World No Tobacco Day will be celebrated on May 31, and Dental Health Services Victoria (DHSV) is encouraging dentists to speak with their patients about smoking and oral cancer. According to the Oral Cancer Foundation, about 51,550 people are diagnosed with oral cancer in the United States each year, and someone dies of the disease every hour of every day.
DHSV has been designing a program that will help oral health professionals talk to their patients about smoking, which is the leading cause of preventable deaths and diseases in Australia. Smokefree Smiles recognizes that a significant number of oral health professionals aren’t having discussions with their patients about their smoking.
“Patients actually expect us to talk about smoking with them. Yet statistics tell us that only 33% to 66% of oral health professionals regularly discuss smoking with their patients,” said Susanne Sofronoff, manager of health promotion initiatives at DHSV.
“We have found that oral health professionals underestimate the effect they can have on their dental patients when it comes to quitting. In fact, a surprising 20% of unmotivated patients will try to quit after even a short conversation,” said Sofronoff.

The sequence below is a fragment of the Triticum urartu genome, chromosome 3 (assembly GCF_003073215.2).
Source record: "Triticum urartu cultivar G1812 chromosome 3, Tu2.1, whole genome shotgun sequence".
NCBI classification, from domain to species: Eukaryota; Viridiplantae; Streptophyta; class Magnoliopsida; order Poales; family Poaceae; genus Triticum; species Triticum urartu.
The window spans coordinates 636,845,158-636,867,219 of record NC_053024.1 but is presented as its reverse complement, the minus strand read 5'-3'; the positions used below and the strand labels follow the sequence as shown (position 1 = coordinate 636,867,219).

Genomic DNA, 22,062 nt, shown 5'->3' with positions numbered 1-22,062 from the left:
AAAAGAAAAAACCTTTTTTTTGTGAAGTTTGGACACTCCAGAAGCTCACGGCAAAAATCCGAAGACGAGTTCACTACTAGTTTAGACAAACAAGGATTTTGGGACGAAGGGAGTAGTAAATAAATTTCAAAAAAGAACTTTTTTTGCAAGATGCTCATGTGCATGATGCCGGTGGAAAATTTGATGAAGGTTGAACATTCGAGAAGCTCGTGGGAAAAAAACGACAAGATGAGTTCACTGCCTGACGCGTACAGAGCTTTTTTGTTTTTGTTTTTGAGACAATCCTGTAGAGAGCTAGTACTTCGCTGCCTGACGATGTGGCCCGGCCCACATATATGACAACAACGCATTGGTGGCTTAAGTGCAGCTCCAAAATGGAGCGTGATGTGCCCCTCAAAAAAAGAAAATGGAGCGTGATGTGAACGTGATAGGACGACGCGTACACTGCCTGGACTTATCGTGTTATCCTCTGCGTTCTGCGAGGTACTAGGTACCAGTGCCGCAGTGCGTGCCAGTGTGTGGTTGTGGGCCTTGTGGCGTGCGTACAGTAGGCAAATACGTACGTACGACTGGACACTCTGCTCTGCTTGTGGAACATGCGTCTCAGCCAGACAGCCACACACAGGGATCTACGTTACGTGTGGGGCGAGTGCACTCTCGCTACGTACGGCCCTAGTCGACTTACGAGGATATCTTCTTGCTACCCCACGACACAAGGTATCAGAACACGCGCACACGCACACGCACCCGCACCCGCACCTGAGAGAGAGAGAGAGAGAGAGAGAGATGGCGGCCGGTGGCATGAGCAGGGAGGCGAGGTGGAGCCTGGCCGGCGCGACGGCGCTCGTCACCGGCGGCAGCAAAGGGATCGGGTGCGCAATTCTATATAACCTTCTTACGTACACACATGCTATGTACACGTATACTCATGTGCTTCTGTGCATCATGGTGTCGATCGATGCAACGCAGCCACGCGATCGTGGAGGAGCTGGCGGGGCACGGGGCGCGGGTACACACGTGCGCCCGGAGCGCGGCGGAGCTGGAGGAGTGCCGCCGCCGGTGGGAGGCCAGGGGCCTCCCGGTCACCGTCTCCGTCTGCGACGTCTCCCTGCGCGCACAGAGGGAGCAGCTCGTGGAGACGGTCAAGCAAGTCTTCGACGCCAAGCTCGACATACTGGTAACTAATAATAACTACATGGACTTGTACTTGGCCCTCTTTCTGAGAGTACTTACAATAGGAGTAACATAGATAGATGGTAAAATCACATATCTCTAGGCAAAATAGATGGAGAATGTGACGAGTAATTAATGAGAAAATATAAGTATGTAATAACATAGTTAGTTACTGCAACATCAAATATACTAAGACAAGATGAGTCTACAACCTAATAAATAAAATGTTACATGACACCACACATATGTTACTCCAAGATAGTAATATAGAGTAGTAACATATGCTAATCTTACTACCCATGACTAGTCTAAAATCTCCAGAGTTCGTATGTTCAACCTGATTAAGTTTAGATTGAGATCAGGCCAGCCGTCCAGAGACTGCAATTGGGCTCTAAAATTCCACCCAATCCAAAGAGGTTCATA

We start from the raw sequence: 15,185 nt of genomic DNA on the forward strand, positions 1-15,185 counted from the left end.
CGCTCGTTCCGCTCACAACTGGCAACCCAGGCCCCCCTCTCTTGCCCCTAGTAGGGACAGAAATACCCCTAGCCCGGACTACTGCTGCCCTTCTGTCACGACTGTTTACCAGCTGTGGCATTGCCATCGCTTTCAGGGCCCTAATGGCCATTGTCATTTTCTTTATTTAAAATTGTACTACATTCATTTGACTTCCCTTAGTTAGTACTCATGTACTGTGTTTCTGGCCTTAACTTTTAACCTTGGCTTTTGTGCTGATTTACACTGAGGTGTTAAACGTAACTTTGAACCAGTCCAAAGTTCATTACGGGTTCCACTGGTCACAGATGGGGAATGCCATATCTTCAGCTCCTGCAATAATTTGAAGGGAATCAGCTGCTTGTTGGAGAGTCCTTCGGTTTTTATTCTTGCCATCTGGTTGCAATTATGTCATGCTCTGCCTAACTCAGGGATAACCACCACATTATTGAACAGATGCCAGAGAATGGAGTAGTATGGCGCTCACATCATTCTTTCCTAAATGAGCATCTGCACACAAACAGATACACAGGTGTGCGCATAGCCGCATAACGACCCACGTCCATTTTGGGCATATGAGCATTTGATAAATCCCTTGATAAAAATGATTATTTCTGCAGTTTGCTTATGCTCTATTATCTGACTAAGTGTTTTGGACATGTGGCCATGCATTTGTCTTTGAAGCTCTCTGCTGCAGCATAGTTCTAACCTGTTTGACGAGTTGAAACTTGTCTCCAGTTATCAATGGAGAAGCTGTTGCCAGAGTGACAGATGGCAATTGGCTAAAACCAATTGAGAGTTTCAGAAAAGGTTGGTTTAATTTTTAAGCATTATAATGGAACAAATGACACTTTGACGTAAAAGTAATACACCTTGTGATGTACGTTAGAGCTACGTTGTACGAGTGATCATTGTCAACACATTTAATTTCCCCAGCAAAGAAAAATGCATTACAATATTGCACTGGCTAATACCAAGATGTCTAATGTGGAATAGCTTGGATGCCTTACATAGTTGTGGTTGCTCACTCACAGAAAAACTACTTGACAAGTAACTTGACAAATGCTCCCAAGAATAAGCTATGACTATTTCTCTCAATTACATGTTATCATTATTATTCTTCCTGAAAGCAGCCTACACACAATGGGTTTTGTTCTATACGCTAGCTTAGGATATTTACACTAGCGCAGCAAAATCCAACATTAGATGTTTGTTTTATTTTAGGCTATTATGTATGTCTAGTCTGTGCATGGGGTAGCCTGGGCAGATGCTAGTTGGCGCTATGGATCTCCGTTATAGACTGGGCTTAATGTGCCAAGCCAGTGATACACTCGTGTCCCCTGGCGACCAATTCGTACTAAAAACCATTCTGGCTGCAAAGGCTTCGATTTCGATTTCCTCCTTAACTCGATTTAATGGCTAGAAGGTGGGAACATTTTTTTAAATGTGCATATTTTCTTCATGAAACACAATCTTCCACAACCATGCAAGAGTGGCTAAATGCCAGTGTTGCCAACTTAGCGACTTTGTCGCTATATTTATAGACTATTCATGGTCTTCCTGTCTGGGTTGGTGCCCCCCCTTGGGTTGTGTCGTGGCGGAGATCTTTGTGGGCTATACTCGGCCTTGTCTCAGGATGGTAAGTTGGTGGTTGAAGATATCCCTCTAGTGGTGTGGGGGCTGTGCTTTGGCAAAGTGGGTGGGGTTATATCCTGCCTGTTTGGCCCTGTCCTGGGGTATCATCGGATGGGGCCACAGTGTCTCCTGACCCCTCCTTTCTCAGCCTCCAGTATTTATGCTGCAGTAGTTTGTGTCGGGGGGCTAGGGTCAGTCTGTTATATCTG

Smokefree Smiles promotes a three-step framework—Ask, Advise, and Help—designed to be quick without adding to ever-increasing clinical and time pressures. It highlights simple strategies oral health professionals can employ to have a positive impact on their patients’ smoking habits, including:
- Don’t ask patients about their smoking if you don’t follow through with an offer of help. This will actually reduce the likelihood that they will quit.
- Fill the gaps in their knowledge and show them how to look for signs of smoking damage in their mouths. Smoking significantly increases the risk of developing oral cancer and periodontal disease. Do your patients know what these diseases look like?
- Guide them to the experts. Patients don’t need to quit on their own. Specialist counselors from Quitline and other services help people decide if, when, and how to quit. Such referrals result in higher quitting rates than asking patients to call Quitline themselves.
When it comes to achieving significant behavior changes, DHSV reports, telling people what they should do rarely works. But by talking about smoking with patients, DHSV adds, oral health professionals can help their patients maximize their oral health outcomes.